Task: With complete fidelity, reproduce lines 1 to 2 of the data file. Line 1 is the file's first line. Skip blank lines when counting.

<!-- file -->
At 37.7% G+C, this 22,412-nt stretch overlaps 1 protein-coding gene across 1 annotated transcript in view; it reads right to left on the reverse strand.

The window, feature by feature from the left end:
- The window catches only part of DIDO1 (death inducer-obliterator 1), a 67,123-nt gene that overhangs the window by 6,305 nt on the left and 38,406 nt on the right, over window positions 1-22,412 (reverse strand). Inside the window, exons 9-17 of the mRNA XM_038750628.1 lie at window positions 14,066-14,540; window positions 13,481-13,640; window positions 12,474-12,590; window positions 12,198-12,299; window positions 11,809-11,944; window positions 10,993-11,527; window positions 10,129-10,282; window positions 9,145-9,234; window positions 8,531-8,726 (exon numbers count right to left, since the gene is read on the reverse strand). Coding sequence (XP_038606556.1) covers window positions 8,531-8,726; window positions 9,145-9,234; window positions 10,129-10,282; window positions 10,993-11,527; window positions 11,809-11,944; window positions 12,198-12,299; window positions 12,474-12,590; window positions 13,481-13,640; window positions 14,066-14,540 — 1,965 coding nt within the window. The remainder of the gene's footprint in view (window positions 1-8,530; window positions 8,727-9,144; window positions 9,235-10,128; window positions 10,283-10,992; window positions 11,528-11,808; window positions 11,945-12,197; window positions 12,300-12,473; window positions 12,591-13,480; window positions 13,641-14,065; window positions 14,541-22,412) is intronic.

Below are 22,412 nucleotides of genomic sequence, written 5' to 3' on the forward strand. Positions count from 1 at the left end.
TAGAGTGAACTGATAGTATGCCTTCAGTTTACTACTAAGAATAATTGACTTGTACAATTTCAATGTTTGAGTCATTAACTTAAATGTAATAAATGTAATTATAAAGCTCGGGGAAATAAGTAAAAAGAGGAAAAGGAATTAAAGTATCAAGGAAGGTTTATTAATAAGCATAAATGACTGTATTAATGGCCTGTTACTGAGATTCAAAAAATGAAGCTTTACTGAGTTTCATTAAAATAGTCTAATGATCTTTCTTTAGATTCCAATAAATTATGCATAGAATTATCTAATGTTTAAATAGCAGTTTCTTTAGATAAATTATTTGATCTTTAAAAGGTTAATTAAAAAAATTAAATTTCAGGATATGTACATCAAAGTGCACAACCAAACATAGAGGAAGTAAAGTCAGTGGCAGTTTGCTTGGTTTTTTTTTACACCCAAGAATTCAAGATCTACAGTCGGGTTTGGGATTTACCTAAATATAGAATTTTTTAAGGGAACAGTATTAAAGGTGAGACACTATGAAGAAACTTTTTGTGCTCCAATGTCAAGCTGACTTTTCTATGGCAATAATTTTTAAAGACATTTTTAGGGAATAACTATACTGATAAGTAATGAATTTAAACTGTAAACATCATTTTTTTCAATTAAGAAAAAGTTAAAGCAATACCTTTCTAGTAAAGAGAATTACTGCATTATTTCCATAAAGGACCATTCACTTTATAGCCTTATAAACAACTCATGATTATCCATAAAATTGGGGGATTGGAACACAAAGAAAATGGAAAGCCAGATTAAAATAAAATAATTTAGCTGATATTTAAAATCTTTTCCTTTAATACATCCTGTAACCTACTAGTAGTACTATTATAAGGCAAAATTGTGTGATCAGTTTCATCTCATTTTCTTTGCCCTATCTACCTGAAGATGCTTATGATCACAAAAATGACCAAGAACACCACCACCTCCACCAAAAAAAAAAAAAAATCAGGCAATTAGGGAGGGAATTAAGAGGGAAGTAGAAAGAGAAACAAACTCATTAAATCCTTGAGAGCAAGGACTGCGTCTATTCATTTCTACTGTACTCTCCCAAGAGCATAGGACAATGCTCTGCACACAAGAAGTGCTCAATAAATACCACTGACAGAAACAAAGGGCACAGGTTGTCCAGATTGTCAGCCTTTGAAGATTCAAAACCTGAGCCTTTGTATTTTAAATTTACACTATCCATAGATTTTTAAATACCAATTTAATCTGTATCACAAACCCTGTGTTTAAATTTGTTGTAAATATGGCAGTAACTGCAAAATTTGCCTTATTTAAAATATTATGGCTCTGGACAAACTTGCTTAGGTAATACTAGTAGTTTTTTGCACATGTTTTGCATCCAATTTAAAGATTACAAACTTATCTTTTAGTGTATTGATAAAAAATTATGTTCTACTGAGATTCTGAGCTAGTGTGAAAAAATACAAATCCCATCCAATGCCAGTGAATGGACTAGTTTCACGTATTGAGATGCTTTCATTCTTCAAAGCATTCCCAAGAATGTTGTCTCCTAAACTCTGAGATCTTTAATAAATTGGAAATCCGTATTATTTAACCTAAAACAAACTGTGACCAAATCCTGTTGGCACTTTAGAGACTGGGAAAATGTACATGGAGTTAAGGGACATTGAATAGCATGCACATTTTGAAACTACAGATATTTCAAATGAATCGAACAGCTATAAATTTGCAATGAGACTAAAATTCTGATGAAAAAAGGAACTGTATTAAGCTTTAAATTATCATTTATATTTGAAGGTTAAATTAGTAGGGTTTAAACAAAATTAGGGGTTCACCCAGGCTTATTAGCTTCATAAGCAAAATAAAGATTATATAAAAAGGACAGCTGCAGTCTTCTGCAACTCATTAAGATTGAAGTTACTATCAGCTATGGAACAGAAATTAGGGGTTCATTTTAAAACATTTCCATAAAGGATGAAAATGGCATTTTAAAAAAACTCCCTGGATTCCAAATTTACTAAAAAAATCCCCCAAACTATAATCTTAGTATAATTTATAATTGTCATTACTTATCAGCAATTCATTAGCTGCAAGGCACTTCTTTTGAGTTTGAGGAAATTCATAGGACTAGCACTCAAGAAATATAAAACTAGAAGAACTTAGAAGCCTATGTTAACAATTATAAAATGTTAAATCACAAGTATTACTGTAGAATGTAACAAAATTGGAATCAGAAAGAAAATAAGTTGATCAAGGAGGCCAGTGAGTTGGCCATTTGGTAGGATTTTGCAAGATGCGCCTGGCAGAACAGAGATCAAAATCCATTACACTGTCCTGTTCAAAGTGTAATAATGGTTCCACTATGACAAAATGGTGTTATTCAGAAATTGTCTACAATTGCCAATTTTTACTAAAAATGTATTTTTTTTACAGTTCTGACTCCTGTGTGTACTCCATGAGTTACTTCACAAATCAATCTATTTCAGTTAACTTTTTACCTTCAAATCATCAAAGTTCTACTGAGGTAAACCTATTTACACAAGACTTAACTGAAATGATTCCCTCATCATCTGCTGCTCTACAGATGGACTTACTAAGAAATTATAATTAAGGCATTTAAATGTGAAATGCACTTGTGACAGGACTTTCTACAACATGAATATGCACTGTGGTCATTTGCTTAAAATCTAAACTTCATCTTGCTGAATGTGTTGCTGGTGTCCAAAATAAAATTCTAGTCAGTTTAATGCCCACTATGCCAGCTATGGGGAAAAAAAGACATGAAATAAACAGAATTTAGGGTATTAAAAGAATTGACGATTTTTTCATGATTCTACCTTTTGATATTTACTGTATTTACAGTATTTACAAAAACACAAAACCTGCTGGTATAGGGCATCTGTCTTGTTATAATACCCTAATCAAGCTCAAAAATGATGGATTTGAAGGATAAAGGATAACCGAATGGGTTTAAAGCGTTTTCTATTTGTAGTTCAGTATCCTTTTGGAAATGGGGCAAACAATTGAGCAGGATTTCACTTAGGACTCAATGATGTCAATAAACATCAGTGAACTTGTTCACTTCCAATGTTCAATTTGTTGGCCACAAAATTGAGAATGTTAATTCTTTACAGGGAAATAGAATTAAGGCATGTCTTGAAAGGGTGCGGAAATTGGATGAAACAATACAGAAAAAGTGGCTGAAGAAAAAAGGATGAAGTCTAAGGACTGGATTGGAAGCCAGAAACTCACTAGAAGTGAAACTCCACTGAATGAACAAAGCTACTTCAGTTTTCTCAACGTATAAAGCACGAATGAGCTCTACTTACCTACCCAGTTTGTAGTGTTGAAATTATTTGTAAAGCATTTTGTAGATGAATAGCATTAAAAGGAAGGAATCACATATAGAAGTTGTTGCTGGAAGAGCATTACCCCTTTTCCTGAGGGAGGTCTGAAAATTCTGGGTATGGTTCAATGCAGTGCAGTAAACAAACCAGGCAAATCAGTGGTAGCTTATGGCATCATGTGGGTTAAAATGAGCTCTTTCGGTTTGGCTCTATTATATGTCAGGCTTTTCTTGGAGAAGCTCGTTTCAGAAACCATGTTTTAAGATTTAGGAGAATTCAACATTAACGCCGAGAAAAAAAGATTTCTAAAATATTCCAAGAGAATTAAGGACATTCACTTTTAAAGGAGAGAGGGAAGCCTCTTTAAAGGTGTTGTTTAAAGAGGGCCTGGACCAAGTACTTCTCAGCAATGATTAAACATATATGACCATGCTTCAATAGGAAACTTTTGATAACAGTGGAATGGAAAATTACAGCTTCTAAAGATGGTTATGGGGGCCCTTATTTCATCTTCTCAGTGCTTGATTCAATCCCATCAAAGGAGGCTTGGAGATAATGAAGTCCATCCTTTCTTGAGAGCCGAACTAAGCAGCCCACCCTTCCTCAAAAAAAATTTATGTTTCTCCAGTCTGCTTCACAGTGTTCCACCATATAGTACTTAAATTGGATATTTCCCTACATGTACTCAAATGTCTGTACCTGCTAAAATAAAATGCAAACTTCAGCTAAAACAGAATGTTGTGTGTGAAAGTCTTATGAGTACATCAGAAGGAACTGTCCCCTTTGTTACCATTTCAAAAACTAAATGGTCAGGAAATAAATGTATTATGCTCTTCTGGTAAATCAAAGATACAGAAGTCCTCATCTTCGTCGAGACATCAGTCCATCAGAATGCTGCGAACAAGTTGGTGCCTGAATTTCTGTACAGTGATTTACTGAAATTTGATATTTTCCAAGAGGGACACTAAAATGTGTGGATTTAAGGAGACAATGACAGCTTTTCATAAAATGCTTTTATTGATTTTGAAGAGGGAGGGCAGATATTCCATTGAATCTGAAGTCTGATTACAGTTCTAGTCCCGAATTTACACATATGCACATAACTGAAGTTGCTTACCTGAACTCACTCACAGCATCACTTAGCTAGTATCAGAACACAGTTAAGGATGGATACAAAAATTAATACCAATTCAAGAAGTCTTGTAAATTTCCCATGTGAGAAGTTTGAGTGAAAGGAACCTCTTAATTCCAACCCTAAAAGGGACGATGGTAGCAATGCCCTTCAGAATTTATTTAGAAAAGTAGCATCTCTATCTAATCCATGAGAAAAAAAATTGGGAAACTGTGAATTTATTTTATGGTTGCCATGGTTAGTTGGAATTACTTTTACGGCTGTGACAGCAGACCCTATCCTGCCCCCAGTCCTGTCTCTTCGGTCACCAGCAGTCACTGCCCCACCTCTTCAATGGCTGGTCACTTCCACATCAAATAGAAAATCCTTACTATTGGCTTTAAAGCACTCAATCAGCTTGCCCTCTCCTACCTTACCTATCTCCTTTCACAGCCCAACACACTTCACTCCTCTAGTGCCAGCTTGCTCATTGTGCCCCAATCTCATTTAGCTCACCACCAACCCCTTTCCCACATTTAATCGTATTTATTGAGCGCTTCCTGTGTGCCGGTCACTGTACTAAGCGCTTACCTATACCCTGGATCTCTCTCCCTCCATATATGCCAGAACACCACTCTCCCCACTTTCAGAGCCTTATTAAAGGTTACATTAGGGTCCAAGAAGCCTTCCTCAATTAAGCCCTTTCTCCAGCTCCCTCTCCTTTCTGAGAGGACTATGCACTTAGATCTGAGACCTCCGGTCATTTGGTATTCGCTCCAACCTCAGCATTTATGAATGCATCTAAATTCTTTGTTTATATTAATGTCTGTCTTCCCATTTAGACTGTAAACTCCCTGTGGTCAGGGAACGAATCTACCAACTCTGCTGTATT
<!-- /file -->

At 37.7% G+C, this 22,412-nt stretch overlaps 1 protein-coding gene across 1 annotated transcript in view; it reads right to left on the reverse strand.

The window, feature by feature from the left end: